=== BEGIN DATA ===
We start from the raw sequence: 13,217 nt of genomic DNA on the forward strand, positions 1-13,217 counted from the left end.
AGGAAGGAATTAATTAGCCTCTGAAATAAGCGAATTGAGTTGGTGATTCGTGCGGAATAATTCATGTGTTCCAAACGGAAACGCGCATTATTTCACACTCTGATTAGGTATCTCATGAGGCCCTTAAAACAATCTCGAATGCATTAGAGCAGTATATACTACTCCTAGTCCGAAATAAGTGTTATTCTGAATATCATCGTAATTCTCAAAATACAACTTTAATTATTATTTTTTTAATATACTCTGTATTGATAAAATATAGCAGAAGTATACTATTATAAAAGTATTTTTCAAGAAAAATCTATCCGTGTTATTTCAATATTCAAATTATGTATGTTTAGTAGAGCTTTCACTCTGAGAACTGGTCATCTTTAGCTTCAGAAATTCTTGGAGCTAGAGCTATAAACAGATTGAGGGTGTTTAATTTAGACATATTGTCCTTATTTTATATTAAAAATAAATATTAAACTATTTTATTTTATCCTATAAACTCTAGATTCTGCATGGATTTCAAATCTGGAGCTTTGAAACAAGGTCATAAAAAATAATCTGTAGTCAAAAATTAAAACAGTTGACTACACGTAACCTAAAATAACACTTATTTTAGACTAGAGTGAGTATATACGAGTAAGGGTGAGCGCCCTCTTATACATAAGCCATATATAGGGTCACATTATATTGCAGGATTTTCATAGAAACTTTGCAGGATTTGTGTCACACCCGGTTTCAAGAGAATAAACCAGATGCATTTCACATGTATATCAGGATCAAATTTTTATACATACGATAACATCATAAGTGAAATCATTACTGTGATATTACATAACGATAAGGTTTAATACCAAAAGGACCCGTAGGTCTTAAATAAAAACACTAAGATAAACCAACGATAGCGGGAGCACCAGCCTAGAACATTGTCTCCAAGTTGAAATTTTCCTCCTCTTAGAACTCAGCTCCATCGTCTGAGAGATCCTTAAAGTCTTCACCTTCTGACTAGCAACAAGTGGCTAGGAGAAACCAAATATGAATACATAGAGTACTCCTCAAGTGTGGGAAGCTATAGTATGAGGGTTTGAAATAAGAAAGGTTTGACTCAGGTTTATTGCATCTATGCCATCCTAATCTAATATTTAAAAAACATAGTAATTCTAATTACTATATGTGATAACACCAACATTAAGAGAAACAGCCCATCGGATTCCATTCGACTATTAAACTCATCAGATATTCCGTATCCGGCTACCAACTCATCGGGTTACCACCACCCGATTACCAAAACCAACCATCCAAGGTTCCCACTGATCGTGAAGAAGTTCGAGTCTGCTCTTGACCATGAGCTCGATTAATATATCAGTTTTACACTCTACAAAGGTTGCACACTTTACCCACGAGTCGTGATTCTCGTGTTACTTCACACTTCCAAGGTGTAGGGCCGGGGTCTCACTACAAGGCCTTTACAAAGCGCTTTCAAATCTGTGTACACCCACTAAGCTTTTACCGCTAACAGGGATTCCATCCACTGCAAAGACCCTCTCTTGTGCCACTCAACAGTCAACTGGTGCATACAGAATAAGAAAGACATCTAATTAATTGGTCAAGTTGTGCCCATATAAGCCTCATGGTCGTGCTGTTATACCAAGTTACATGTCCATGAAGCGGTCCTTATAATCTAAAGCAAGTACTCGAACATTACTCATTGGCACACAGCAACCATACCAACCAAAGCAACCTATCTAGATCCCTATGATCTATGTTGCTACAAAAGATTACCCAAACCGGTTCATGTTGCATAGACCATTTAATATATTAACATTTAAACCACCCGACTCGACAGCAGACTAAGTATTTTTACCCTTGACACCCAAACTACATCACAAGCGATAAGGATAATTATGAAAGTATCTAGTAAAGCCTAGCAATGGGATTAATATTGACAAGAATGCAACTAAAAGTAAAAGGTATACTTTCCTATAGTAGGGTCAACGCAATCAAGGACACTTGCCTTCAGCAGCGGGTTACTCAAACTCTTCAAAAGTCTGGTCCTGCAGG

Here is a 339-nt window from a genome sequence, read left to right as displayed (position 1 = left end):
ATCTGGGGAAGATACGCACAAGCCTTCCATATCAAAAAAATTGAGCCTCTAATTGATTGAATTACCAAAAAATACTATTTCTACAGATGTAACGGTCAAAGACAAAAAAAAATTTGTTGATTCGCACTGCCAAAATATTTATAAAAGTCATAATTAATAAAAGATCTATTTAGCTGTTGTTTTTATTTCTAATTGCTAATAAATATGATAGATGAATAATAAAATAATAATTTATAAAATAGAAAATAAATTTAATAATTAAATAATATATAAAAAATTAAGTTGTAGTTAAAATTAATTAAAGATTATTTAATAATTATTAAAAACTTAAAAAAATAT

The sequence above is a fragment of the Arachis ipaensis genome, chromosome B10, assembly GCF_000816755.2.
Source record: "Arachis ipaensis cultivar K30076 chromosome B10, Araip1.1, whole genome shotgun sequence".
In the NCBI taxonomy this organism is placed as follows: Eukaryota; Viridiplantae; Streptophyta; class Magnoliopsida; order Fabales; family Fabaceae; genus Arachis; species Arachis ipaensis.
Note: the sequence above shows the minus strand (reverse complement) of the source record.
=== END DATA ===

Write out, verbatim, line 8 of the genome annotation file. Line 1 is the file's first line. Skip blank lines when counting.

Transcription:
Note: the sequence above shows the minus strand (reverse complement) of the source record.